Glaucoma is known as the silent thief of sight because in its early stages, there is no pain or any other symptoms. It can steal your vision before you even know you have the disease.
Disorder in which the pressure within the eye is increased. It results from the excess production of fluid within the front of the eye. Normally, the fluid produced is absorbed at the same rate. When this balance is upset, pressure may build up in the eye. If the abnormally high pressure is not reduced damage to the nerve of the eye (optic nerve) can occur resulting in the loss of sight.
The most common types of glaucoma — primary open-angle glaucoma and angle-closure glaucoma — have completely different symptoms.
Primary open-angle glaucoma signs and symptoms include:
Gradual loss of peripheral vision, usually in both eyes
Tunnel vision in the advanced stages
Acute angle-closure glaucoma signs and symptoms include:
Nausea and vomiting (accompanying the severe eye pain)
Sudden onset of visual disturbance, often in low light
Halos around lights
Reddening of the eye
Both open-angle and angle-closure glaucoma can be primary or secondary conditions. They’re called primary when the cause is unknown and secondary when the condition can be traced to a known cause, such as eye injury, medications, certain eye conditions, inflammation, tumor, advanced cataract or diabetes. In secondary glaucoma, the signs and symptoms can include those of the primary condition as well as typical glaucoma symptoms.
Specific Tests: Pressure in the eye must be measured
When to see a doctor
Don’t wait for noticeable eye problems. Primary open-angle glaucoma gives few warning signs until permanent damage has already occurred. Regular eye exams are the key to detecting glaucoma early enough to successfully treat your condition and prevent further progression of your condition.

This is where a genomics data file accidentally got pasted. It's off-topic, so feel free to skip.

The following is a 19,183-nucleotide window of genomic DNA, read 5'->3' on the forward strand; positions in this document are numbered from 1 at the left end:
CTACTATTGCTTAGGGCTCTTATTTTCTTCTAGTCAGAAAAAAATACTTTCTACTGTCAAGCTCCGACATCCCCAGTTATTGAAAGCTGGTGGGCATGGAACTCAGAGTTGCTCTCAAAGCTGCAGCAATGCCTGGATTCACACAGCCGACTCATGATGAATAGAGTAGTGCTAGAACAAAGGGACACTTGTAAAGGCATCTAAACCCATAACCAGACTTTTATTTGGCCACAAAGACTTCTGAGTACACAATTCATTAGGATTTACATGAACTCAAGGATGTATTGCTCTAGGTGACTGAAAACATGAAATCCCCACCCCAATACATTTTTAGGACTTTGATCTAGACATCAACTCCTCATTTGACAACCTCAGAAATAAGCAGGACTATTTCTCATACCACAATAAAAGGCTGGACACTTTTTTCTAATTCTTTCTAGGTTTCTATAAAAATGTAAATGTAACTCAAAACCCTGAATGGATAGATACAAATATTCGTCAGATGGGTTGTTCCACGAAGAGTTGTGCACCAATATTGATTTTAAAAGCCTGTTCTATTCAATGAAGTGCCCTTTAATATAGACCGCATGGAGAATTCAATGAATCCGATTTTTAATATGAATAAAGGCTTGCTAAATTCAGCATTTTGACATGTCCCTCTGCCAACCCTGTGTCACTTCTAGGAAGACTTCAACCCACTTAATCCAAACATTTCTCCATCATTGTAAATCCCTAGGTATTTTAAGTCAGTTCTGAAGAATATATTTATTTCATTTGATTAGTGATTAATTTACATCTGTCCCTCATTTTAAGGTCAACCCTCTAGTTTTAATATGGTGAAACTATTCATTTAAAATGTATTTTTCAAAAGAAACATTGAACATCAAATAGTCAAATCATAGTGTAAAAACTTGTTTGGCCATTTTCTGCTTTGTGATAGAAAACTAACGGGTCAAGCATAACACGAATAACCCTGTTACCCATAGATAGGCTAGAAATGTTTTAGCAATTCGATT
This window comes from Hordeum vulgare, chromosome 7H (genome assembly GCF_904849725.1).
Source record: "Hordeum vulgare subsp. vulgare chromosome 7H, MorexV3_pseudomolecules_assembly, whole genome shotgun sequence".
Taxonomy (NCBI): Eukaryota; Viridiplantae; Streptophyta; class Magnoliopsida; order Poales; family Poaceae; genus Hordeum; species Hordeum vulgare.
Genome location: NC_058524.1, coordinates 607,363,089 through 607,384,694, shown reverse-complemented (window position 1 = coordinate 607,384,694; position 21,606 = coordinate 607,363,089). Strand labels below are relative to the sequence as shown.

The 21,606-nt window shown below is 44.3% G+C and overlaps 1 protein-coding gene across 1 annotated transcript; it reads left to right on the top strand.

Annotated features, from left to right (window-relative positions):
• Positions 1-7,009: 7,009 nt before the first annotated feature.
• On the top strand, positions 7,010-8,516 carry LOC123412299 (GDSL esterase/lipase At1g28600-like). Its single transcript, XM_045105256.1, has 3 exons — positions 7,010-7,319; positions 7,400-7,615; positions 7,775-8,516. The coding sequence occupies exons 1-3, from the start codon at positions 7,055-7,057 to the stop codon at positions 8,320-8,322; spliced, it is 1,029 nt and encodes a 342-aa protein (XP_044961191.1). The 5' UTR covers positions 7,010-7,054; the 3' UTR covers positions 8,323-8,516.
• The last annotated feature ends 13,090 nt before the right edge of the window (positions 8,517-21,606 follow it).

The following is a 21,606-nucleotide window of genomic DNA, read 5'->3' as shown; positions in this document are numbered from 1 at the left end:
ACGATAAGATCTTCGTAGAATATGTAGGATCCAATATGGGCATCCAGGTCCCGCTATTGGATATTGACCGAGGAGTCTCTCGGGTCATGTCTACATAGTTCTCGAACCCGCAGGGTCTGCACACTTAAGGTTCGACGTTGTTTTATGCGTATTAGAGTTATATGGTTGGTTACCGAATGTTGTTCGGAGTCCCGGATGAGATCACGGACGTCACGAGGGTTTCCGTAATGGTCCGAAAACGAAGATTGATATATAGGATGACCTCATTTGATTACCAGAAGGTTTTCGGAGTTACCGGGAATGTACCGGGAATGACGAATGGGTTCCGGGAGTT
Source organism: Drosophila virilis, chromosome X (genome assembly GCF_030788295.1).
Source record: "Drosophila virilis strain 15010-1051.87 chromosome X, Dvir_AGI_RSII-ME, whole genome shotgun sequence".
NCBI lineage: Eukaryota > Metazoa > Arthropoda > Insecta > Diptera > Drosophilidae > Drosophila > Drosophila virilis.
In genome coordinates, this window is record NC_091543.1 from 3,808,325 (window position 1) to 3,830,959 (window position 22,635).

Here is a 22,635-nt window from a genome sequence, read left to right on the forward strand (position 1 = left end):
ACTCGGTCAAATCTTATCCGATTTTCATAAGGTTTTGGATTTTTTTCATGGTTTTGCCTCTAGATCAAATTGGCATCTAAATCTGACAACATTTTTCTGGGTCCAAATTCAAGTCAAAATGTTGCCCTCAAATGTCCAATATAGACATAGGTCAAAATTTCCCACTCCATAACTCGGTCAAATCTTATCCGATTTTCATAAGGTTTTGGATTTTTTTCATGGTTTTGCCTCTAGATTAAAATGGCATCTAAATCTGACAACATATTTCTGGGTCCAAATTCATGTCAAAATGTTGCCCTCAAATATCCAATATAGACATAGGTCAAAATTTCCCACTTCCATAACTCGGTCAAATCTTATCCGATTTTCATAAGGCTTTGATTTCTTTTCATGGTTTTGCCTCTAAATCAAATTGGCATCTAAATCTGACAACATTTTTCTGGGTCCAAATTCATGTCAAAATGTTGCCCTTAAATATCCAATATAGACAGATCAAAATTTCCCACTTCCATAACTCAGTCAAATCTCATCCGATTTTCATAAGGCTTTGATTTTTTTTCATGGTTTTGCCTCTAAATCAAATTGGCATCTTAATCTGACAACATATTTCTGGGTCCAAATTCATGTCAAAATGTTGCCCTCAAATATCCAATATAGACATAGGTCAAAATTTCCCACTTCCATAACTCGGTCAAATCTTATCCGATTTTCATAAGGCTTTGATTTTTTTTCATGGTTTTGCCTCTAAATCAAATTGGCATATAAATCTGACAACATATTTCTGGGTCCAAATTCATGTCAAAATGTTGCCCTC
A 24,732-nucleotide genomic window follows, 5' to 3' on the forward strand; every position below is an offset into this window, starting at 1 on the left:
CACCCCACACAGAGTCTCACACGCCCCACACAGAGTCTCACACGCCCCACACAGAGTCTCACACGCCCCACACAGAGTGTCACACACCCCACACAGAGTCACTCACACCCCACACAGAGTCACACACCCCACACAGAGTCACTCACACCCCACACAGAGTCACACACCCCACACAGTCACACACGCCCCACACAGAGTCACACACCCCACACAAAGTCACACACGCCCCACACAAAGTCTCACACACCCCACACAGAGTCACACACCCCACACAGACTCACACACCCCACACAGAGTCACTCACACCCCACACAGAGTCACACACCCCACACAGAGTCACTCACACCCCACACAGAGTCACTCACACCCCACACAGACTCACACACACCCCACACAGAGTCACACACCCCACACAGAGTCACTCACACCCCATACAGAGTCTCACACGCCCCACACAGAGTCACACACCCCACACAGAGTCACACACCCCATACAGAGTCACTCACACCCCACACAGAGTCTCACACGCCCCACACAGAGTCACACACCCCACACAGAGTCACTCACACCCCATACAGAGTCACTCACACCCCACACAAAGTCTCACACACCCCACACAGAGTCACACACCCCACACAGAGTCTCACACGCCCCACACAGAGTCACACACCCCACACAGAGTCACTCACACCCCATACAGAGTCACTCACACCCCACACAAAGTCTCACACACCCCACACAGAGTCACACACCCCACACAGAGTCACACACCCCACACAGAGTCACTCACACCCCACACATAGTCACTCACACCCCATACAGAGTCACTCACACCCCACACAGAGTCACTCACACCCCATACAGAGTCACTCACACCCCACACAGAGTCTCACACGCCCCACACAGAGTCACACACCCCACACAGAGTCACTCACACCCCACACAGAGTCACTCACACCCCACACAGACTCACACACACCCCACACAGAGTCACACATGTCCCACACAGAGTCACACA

In addition, be aware that a severe headache or pain in your eye, nausea, blurred vision, or halos around lights may be the symptoms of an acute angle-closure glaucoma attack. If you experience some or several of these symptoms together, seek immediate care at an emergency room or at an eye doctor’s (ophthalmologist’s) office right away.
Treatment consists of glaucoma medications, and/or surgery. The medications include eye drops and oral medications. The most common eye drops are beta-blockers (levobunolol/Betagan, timolol/Timoptic, betaxolol/Betoptic, metipranolol/OptiPranolol), alpha-agonists (apraclonidine/Iopidine, brimonidine/Alphagan), carbonic anhydrase inhibitors (dorzolamide/Trusopt, brinzolamide/Azopt), prostaglandins (latanoprost/Xalatan, bimatoprost/Lumigan, travoprost/Travatan), miotic or cholinergic drugs (pilocarpine/Pilopine, carbachol/Isopto Carbachol), and epinephrine agents (dipivefrin/Propine). The oral medications most commonly used are carbonic anhydrase inhibitors: acetazolamide/Diamox and methazolamide/Neptazane